The socioecological complexity of ecological restoration in Mexico
Eliane Ceccon, José I. Barrera-Cataño, James Aronson, Cristina Martínez-Garza
Restoration Ecology - doi: 10.1111/rec.12228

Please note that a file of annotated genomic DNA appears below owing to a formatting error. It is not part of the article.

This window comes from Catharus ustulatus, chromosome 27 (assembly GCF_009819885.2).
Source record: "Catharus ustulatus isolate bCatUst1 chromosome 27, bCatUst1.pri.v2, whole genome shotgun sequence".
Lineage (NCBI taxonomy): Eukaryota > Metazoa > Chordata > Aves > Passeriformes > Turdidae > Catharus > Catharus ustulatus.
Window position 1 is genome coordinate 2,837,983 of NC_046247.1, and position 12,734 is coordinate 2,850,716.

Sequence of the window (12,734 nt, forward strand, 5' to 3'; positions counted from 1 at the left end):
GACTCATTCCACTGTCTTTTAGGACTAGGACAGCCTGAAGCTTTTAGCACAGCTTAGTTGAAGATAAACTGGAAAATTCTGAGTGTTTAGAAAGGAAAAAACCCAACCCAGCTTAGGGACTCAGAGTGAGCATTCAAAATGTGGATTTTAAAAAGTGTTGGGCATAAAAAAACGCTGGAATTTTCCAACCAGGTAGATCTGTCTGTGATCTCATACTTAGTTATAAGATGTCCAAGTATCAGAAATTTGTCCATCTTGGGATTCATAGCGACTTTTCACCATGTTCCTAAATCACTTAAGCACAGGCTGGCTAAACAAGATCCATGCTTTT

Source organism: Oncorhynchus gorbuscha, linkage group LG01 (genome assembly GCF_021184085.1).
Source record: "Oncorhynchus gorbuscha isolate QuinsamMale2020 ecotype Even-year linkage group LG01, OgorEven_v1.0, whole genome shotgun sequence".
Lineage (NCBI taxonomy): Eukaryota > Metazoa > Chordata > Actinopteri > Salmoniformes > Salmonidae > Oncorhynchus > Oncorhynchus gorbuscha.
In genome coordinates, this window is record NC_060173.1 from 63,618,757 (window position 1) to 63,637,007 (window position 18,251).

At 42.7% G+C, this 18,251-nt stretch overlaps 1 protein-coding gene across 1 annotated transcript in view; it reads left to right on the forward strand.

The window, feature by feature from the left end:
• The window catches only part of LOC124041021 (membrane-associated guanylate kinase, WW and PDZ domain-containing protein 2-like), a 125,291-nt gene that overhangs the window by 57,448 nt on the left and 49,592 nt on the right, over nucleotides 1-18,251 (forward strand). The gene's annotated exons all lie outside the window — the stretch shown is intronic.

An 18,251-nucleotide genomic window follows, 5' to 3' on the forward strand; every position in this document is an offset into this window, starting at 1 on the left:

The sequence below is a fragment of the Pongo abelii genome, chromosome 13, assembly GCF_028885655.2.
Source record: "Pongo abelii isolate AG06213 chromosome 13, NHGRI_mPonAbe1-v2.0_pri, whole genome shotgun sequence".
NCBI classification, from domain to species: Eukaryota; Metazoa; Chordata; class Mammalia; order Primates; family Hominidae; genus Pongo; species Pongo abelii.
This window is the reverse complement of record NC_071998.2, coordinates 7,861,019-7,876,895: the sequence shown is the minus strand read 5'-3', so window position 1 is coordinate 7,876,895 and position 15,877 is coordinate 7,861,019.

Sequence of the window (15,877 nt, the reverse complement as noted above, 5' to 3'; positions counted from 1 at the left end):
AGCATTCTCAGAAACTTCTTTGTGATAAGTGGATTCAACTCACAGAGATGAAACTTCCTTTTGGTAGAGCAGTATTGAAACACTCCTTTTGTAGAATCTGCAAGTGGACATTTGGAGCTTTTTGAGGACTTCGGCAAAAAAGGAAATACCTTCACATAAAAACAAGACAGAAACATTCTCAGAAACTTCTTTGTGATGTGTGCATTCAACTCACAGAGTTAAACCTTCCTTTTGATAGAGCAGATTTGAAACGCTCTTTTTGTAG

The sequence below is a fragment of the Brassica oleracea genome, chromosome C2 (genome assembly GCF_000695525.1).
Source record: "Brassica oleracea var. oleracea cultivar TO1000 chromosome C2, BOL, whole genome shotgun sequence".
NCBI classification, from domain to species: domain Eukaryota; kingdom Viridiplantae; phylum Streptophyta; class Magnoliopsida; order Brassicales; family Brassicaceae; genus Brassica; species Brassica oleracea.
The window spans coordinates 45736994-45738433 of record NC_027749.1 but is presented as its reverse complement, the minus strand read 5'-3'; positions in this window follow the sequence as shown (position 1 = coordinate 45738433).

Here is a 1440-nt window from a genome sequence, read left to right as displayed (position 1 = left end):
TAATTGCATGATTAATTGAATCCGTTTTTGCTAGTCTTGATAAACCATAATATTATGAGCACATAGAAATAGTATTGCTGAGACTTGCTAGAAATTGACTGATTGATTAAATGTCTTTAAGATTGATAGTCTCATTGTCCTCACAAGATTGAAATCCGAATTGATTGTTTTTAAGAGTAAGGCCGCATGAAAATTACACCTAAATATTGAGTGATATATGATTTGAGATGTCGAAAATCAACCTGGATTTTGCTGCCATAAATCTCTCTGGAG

Almost half ofMexican territory has been classified as environmentally degraded. The main response for the last 60 years has been reforestation to combat soil erosion and loss of forest cover, mostly carried out on private lands where negotiations with local stakeholders were critical. Despite four legal instruments referring to ecological restoration, no specific instrument that defines basic concepts, criteria and standards, required actions, or regulations to implement and evaluate ecological restoration exists. The Ministry of the Environment and Natural Resources is now solely in charge of restoration and only recently have external scientists been invited to be part of the process. Following important national and international events in Latin America and the Caribbean region, the First Mexican Symposium on Ecological Restoration was held in November, 2014. This historic event was the first action undertaken in Mexico to meet Objective 3 of the Global Strategy of Plant Conservation, coordinated inMexico by the National Council for the Use and Knowledge of Biodiversity. Although mangrove ecosystems are the most endangered ecosystem type in Mexico, they were not well represented at the symposium. In contrast, several other ecosystem types, such as tropical dry forest and islands, have received increased attention. Overall, while the Symposium and above-cited policy initiatives are important steps, Mexico needs to increase its institutional capacities and social organization of the rural sector with regard to ecological restoration. Better integration of social and natural scientists and increased participation of Mexico internationally is also needed.
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